Statistics Canada estimates that between 4% and 10% of senior citizens are victims of elder abuse. In fact, elder abuse is a significant problem across North America, Dr. Kieran Murphy told attendees at the Canadian Association of Radiologists (CAR) annual scientific meeting. However, physicians currently report only about 2% of cases for several reasons, including uncertainty of diagnostic validity, he noted.
"In other words, in falls or other traumas that occur commonly in the elderly, how do you differentiate the accident from an injury that is not accidental?" asked Murphy, who is vice chair and director of research in the Joint Department of Medical Imaging at the University of Toronto and the University Health Network. "Just as in the case of shaken-baby syndrome, context is critical for a conclusive diagnosis."
The context of elder abuse
To get a fix on the pattern of physical injuries associated with elder abuse, the team searched PubMed, CINAHL, Embase, and Trip databases. In addition, to fully understand the general context of elder abuse, they met with nurses from various senior-care organizations in Ontario, and with Dr. Roger Skinner, the supervising regional coroner for Eastern Ontario and the former chair of a committee examining suspicious deaths of elderly Ontario residents.
The team uncovered a handful of relevant papers, which together include 1,100 cases of suspected elder abuse. They determined that the physical findings almost always comprise cranial, maxillofacial, periorbital, dental, laryngeal, and/or to a lesser extent upper extremity and torso injury.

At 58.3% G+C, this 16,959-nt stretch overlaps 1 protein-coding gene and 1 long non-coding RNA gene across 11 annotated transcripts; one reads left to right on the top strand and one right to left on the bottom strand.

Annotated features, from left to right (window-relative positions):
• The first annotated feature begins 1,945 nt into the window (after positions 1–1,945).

For example, a review of 15 autopsies of elder-abuse victims in Japan indicated that subdural hemorrhage was the most common cause of death (Legal Medicine, March 2003, Vol. 5:1, pp. 7-14).
"Those of us who read head scans are often struck by the [large] number of subdural hemorrhages in elderly patients," Murphy said.
Murphy and colleagues also confirmed that while each of these injury types is nonspecific to elder abuse, their distribution and extent are not congruent with accidental injury. For example, abuse victims have bruises that are usually larger than those seen with accidental injury and are located on the face, lateral right arm, or posterior torso (Journal of the American Geriatrics Society, July 2009, Vol. 57:7, pp. 1191-1196). Moreover, a Brazilian review of 87 cases of elder abuse showed that 33.5% had unspecified superficial shoulder and arm trauma (Latin American Journal of Nursing, May-June 2008, Vol. 16:3, pp. 465-470)
One of the other elements of the pattern for physical elder-abuse is that the victims are likely to have neurological deficit or dementia -- a well-documented risk factor for abuse. In addition, they are likely to have signs of neglect, such as being significantly underweight or having decubitus ulcers or poor hygiene.
Furthermore, the perpetrators are usually not formal caregivers, but rather informal caregivers such as the victim's child, grandchild, or daughter- or son-in-law. Often the victim is also socially isolated, and the caregiver/perpetrator has a history of mental illness or depression or alcohol or drug abuse.
"Knowing this pattern, we could develop a tool for screening for physical abuse in the elderly, such as an elder-abuse suspicion index, which could be used in community health clinics and emergency departments," Murphy said. "The key is that the physical findings have to be put in a social context in order to avoid overinterpretation."